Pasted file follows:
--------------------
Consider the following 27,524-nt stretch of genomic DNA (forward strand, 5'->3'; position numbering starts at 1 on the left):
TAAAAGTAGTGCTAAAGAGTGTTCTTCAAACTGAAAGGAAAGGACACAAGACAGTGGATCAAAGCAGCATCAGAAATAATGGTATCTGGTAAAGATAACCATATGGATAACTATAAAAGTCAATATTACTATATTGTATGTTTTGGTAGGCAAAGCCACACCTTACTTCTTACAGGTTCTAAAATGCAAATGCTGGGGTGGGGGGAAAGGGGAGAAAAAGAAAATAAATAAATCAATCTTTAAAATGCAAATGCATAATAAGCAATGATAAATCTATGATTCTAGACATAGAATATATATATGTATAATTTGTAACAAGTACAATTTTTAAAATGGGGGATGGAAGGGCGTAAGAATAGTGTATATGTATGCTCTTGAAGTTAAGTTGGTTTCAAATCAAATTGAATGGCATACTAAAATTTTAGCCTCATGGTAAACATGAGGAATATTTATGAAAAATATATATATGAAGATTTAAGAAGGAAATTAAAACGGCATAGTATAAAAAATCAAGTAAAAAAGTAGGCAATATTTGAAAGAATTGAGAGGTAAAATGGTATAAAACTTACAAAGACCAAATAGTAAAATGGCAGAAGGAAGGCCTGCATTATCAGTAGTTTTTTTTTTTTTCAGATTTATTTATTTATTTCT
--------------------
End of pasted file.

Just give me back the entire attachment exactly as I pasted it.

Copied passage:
Consider the following 27,524-nt stretch of genomic DNA (forward strand, 5'->3'; position numbering starts at 1 on the left):
TAAAAGTAGTGCTAAAGAGTGTTCTTCAAACTGAAAGGAAAGGACACAAGACAGTGGATCAAAGCAGCATCAGAAATAATGGTATCTGGTAAAGATAACCATATGGATAACTATAAAAGTCAATATTACTATATTGTATGTTTTGGTAGGCAAAGCCACACCTTACTTCTTACAGGTTCTAAAATGCAAATGCTGGGGTGGGGGGAAAGGGGAGAAAAAGAAAATAAATAAATCAATCTTTAAAATGCAAATGCATAATAAGCAATGATAAATCTATGATTCTAGACATAGAATATATATATGTATAATTTGTAACAAGTACAATTTTTAAAATGGGGGATGGAAGGGCGTAAGAATAGTGTATATGTATGCTCTTGAAGTTAAGTTGGTTTCAAATCAAATTGAATGGCATACTAAAATTTTAGCCTCATGGTAAACATGAGGAATATTTATGAAAAATATATATATGAAGATTTAAGAAGGAAATTAAAACGGCATAGTATAAAAAATCAAGTAAAAAAGTAGGCAATATTTGAAAGAATTGAGAGGTAAAATGGTATAAAACTTACAAAGACCAAATAGTAAAATGGCAGAAGGAAGGCCTGCATTATCAGTAGTTTTTTTTTTTTTCAGATTTATTTATTTATTTCT